“But he that shall blaspheme against the Holy Ghost hath never forgiveness, but is in danger of eternal damnation:” (Mark 3:29 KJV)
According to the ESV Bible notes, the blasphemy of the Holy Spirit is “one of the most enigmatic, debated, and misunderstood sayings” of Jesus’ ministry. Furthermore, “Christians often worry that they have committed this sin, but such a concern is itself evidence of an openness to the work of the Spirit1”. This devotional briefly explains the meaning of this puzzling expression in an easy-to-understand format.
As with many parts of scripture, the key to understanding this expression is the context in which Jesus said it. The city was Capernaum, and Jesus had healed many and cast out demons such that large crowds from Jerusalem, Idumea, and “beyond Jordan” came unto Him (Mark 3:8). The entire city was so shaken by the miracles and expelling of demons that even Jesus’ friends thought He was mentally ill and attempted to seize Him, probably to put Him in “Mt Zion Psychiatric Hospital in Jerusalem” (Mark 8:21).
News of Jesus’ mighty works in Capernaum and the buzzing in the city soon reached Jerusalem. In response, certain scribes, experts of the Law of Moses, traveled from Jerusalem to Capernaum. But their intentions and perspective were diametrically opposite to those of the ordinary Jews. While the common people celebrated Jesus healing and casting out demons to bring wholeness to thousands, these scribes offered a scholarly and insulting religious explanation:
“And the scribes which came down from Jerusalem said, He hath Beelzebub, and by the prince of the devils casteth he out devils.” (Mark 3:22 KJV)
Could you imagine how ordinary people might have felt after hearing these words from their trusted religious leaders? What about Jesus? How did He feel? Just before these Jerusalem scribes came to Him, the Pharisees in Capernaum had already grieved Him deeply by their unbelief in the synagogue:
“And when he looked round about them with anger, being grieved for the hardness of their hearts….” (Mark 3:5 KJV)
So, when Jesus heard the words of these scribes, He said:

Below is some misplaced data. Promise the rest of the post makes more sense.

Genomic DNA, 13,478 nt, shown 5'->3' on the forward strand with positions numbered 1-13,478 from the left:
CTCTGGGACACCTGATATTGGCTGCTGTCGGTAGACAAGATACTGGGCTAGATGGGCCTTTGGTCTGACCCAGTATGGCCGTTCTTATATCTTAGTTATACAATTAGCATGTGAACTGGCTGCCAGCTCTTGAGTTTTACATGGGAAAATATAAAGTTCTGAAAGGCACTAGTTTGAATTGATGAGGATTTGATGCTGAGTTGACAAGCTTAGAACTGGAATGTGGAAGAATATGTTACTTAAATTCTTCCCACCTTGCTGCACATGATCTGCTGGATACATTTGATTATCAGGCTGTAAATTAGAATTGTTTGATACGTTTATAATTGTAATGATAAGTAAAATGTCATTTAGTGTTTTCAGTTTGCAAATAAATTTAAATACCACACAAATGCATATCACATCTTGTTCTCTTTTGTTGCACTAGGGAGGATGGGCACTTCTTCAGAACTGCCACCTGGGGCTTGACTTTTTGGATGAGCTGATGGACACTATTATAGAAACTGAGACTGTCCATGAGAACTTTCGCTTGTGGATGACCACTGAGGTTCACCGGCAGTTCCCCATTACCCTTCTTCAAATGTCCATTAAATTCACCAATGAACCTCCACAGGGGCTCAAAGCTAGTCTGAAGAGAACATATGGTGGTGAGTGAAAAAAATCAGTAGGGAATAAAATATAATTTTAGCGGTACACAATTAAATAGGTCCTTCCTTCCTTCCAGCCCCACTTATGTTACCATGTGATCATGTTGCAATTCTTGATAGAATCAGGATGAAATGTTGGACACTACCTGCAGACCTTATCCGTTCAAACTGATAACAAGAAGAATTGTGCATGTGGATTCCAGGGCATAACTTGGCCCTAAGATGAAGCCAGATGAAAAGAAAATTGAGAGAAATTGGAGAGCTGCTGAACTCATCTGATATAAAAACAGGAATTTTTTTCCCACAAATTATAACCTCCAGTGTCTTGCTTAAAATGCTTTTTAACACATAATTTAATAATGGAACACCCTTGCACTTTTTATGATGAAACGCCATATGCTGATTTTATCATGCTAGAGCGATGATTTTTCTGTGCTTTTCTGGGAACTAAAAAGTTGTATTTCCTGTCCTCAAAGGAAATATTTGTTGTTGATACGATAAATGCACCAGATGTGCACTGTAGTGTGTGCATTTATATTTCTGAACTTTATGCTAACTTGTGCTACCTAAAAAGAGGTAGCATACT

“Verily I say unto you, All sins shall be forgiven unto the sons of men, and blasphemies wherewith soever they shall blaspheme: But he that shall blaspheme against the Holy Ghost hath never forgiveness but is in danger of eternal damnation. Because they said, He hath an unclean spirit.” (Mark 3:28–30 KJV)
These verses understood in context clearly explain what Jesus meant by the blasphemy against the Holy Spirit. Here are a few key points to help clarify the meaning. First, these scribes spoke against the Holy Spirit. Second, their comments implied they called the Spirit Beelzebub, (unclean spirit) Satan. They recognized Jesus was operating supernaturally, so they acknowledged His works were not purely human. Since they could not deny the works, they attributed them to Satan. They knew those works were from God. But, because of their religious stance and the consequences of acknowledging the legitimacy of Jesus’ ministry, they rejected God willfully with a frightening hardness of heart and called His Spirit Beelzebub. Finally, they attributed the works of the Spirit to the works of Satan.
Therefore, Jesus used the expression “blasphemy against the Holy Spirit” to refer to those deliberate words of profanity from people who knew God’s Spirit well yet disrespected and insulted Him by calling Him Satan.
A present-day picture of the context of the blasphemy of the Spirit will be helpful. It will be a Christian leader grounded in Bible scholarship or theology who recognizes the power of the Spirit working in another Christian minister in casting out demons. Yet, for whatever reason—theological differences, personal issues, envy, etc.—they decide to malign that ministry by speaking against it and telling their followers that the minister is using demonic power to work miracles. Although this present-day picture uses a Christian leader as the prototype for the scribes, anyone who meets the criteria above can potentially commit this unpardonable sin.
In summary, the eternal sin is not a sin of ignorance, mistake, or casual negligence. Instead, it is a deliberate act of well-informed people. It should not be a concern to most of you reading this. However, it should be a sober warning about speaking against ministers operating through the Spirit even when you disagree with them on certain things.
Can an unbeliever commit the eternal sin of blaspheming against the Holy Spirit from our discussion above?
Apply the Word
Watch your words against God’s ministers.
Ask the Father to help us learn to recognize Him working in other Christians even if we have significant differences.
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